[squeak-dev] Re: On traits composition

Igor Stasenko siguctua at gmail.com
Tue Dec 8 10:48:24 UTC 2009

2009/12/8 Nicolas Cellier <nicolas.cellier.aka.nice at gmail.com>:
> 2009/12/8 Andreas Raab <andreas.raab at gmx.de>:
>> Igor Stasenko wrote:
>>> T1+T2
>>> should mean 'apply T1 then T2', but not 'apply combination of T1 and T2'.
>>> Its much easier to implement as well as easy to understand & follow.
>> That's what I'm thinking as well.
>>> Also, in Pharo list i suggested extension to exclusion operator:
>>> in addition to:
>>> T1 - selectorsArray "{ #sel1. #sel2 }"
>>> also have:
>>> T1 - T2
>>> which should transparently behave as:
>>> T1 - (T2 selectors)
>>> and mean: apply all from T1 , except selectors in T2.
>> I'll leave this as an exercise for the interested reader :)
>>> Btw, i am curious about one thing:
>>> Since traits allowed to hold method for both instance side and class side.
>> Ah, yes. Classes and metaclasses and traits. Last time we had this
>> discussion it was pretty clear that this whole area is not well-understood.
>> That you can only apply a trait without class-side methods to a class for
>> example, causes all sorts of irritation when you later add a class method to
>> the trait, thereby making it non-applicable to compositions where it's
>> already used. It's inconsistent at least (broken as far as I'm concerned
>> since you can create compositions that can't be recreated).
>>> Now, how i can specify a composition, which applies my trait, except
>>> #isel1 and #csel2 ?
>>> So, final class should have #isel2 method at instance side and
>>> #csel2 at class side, but not #isel1 and not #csel2.
>>> And what is a correct syntax for defining such composition in class
>>> definition?
>> Yes, that's just more inconsistencies resulting from the same basic problem.
>> Cheers,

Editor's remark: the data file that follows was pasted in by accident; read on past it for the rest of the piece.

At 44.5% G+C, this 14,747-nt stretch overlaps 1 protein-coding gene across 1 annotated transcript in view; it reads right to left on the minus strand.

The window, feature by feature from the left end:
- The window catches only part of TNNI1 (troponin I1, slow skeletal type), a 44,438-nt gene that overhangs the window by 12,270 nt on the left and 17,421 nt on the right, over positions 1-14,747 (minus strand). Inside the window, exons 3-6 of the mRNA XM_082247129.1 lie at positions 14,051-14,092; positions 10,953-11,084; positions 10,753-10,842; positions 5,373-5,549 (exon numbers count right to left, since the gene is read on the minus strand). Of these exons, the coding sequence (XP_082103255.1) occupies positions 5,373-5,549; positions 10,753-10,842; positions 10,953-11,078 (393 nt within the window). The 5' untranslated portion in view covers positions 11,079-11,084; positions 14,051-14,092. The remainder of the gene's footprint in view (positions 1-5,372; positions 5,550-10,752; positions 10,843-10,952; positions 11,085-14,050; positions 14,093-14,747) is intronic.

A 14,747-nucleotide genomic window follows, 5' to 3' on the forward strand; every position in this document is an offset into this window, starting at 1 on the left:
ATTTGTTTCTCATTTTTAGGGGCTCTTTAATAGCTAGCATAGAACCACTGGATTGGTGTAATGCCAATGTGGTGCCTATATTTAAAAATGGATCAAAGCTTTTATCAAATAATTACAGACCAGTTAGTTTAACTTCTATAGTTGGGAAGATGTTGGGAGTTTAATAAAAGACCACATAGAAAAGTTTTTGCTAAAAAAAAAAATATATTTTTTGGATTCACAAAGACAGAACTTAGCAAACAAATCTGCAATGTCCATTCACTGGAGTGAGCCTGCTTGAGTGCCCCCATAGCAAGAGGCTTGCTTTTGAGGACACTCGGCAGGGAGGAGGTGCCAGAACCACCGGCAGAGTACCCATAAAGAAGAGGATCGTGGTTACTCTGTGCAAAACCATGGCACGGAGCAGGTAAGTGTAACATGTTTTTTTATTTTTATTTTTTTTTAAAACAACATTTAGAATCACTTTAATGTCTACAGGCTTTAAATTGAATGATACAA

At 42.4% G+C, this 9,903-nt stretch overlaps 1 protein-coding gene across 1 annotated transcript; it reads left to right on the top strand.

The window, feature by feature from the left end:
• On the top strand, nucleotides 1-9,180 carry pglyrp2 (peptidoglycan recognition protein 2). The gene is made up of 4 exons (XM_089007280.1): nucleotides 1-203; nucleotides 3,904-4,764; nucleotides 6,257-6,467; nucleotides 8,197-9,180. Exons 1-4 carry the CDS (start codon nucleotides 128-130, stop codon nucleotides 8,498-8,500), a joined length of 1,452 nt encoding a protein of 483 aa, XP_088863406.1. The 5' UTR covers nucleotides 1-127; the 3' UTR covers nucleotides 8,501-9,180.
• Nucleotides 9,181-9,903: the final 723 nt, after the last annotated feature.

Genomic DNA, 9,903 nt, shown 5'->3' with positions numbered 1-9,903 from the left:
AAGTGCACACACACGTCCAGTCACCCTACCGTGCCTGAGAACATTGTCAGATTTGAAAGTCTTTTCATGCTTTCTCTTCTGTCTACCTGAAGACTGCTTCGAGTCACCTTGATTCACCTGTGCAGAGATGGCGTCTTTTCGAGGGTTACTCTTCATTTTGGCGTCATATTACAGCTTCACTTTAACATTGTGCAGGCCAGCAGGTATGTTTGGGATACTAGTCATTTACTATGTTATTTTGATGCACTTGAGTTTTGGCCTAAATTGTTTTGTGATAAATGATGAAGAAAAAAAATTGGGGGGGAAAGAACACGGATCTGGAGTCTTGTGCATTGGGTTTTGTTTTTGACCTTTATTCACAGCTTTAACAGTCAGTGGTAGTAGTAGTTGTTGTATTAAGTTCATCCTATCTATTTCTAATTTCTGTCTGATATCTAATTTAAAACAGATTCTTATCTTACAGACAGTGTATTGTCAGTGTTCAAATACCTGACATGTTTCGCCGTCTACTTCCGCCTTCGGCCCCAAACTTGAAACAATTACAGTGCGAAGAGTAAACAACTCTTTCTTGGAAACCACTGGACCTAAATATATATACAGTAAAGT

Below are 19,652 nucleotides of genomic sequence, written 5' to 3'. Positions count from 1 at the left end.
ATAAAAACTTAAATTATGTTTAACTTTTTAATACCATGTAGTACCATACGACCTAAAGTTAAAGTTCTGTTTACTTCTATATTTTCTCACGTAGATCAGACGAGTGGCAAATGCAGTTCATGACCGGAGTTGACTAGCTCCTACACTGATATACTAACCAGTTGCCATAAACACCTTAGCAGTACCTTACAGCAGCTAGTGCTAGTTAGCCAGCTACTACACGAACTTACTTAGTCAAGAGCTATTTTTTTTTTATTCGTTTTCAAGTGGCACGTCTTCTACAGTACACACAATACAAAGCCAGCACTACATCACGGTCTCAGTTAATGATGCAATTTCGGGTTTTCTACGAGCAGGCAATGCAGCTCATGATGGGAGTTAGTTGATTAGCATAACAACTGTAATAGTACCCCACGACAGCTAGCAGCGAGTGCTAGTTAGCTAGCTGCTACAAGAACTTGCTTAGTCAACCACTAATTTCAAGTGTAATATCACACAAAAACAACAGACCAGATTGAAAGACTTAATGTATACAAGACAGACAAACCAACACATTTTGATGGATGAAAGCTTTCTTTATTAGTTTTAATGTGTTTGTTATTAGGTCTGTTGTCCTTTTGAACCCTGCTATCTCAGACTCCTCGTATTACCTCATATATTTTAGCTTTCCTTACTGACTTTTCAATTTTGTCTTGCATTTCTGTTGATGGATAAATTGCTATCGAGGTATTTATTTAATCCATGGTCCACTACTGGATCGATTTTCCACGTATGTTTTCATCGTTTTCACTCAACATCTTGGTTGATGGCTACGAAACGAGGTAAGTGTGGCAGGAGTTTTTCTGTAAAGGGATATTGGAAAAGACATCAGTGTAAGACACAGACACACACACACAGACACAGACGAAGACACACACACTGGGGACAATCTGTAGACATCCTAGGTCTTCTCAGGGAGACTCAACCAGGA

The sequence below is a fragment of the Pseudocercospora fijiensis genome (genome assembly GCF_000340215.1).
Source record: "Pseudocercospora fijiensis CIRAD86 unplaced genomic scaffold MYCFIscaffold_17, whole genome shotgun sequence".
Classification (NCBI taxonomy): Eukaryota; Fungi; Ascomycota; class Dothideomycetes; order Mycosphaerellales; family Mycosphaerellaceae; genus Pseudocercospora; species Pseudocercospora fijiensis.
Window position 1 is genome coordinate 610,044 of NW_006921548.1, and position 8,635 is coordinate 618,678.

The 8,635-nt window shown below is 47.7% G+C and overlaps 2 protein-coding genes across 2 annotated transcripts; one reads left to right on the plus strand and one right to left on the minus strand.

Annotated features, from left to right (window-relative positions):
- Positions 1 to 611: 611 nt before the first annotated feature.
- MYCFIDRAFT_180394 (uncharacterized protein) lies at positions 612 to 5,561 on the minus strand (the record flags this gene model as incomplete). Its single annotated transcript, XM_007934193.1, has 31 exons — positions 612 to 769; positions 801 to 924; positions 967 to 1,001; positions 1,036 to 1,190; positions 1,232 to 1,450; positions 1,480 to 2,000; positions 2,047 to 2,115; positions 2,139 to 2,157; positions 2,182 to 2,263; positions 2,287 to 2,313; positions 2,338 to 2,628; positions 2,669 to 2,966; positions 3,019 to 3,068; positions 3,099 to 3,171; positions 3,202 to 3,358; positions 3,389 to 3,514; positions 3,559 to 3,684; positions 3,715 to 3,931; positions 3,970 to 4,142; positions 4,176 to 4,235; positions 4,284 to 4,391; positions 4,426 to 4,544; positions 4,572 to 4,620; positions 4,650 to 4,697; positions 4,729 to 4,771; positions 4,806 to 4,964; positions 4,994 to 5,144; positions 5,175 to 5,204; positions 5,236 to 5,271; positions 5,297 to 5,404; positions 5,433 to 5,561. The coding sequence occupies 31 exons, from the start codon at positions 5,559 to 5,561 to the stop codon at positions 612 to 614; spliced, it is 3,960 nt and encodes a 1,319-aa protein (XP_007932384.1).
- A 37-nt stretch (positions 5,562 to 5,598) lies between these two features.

>>  - Andreas
> Since classInstVarNames are defined in a separate declaration, I do
> not see why it couldn't be so for Traits.
> This would lead to some simplications.
> A possible POV is to handle #class as an ordinary message. It could
> eventually return any object (squeak specific implementation apart).
> So why put requirements on the protocol of object answered by #class
> and not on the protocol answered by #asInteger ? It is well known the
> second is a Boolean after all... If we don't put protocol requirements
> on self class, we then do not need any class side Trait, do we ? (I
> mean they could just be ordinary Traits).

IMO ideally, trait should NOT care where it applied to (be it class,
metaclass or any other object).
It should expect that object supporting a certain Behavior-based
protocol (like #setTraitComposition:)
but nothing more than that.

Naturally, trait could be seen as a partial behavior, and so, it
should  be applicable to just behavior only,
not to two behaviors at once (class/metaclass).

I think this i a clear case, where we could have a much less complex
implementation by sacrificing the 'class side' view of trait

Because, one could always create a two separate traits (TApple ,
TAppleClassSide) and apply each one independently:

Apple uses: TApple..
Apple class uses: TAppleClassSide.

Best regards,
Igor Stasenko AKA sig.

More information about the Squeak-dev mailing list